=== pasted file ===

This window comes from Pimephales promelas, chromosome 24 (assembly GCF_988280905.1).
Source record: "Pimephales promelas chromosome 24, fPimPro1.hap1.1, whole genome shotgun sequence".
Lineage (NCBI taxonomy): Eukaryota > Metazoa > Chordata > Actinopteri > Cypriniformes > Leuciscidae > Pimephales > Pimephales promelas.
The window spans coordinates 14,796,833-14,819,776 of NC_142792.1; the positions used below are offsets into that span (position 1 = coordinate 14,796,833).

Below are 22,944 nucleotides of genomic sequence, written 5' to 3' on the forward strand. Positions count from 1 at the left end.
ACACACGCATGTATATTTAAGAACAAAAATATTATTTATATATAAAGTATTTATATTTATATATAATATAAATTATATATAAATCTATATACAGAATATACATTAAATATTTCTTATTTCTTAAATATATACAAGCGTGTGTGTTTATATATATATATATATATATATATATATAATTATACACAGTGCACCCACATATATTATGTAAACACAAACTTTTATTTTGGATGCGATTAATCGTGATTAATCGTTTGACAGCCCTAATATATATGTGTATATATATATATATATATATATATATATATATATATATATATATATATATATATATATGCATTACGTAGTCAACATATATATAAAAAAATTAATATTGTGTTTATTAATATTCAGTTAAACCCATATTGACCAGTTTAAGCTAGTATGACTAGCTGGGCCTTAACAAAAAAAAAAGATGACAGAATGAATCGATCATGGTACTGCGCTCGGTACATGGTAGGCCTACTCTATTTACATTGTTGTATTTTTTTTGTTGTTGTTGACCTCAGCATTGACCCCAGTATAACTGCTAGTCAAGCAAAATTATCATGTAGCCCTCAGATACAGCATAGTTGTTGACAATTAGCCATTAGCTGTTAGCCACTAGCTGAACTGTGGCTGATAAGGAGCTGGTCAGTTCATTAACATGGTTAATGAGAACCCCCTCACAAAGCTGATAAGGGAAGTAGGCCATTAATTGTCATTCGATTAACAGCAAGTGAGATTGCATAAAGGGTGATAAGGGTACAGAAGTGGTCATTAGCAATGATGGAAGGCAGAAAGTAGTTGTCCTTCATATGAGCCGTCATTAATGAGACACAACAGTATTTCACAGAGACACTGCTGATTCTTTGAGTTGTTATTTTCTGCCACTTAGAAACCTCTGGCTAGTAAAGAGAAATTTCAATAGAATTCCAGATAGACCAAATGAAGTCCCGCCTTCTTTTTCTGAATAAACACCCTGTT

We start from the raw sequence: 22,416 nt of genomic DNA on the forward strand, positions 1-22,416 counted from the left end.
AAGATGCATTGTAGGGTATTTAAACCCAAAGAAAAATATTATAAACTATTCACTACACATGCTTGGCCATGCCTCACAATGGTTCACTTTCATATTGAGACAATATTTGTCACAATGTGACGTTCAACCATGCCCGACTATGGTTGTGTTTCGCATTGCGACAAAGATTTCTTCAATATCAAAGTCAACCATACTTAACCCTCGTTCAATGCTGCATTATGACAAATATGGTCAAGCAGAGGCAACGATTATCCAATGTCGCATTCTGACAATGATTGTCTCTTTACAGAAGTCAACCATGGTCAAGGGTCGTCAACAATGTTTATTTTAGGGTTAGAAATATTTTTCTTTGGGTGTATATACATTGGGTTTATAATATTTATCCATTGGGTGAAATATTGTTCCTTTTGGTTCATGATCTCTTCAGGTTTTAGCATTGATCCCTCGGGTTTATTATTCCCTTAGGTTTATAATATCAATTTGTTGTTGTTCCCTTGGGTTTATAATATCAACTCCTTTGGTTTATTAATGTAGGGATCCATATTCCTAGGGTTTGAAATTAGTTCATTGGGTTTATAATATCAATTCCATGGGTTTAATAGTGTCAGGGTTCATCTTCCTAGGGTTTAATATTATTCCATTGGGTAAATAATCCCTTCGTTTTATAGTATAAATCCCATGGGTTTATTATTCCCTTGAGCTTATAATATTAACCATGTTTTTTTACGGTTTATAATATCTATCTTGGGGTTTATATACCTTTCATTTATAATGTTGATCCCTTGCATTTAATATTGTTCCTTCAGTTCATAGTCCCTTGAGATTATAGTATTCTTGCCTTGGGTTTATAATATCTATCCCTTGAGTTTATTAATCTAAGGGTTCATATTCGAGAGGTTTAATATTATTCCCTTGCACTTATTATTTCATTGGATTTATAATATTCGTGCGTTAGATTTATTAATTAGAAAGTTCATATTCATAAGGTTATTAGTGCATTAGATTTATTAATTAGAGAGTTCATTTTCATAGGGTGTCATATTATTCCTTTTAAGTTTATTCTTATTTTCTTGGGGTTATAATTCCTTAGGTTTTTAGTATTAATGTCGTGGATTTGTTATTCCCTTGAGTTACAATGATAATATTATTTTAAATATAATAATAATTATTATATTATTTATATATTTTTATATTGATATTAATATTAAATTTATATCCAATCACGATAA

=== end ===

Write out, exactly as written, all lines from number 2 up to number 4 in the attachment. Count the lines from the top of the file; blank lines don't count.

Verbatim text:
Source record: "Pimephales promelas chromosome 24, fPimPro1.hap1.1, whole genome shotgun sequence".
Lineage (NCBI taxonomy): Eukaryota > Metazoa > Chordata > Actinopteri > Cypriniformes > Leuciscidae > Pimephales > Pimephales promelas.
The window spans coordinates 14,796,833-14,819,776 of NC_142792.1; the positions used below are offsets into that span (position 1 = coordinate 14,796,833).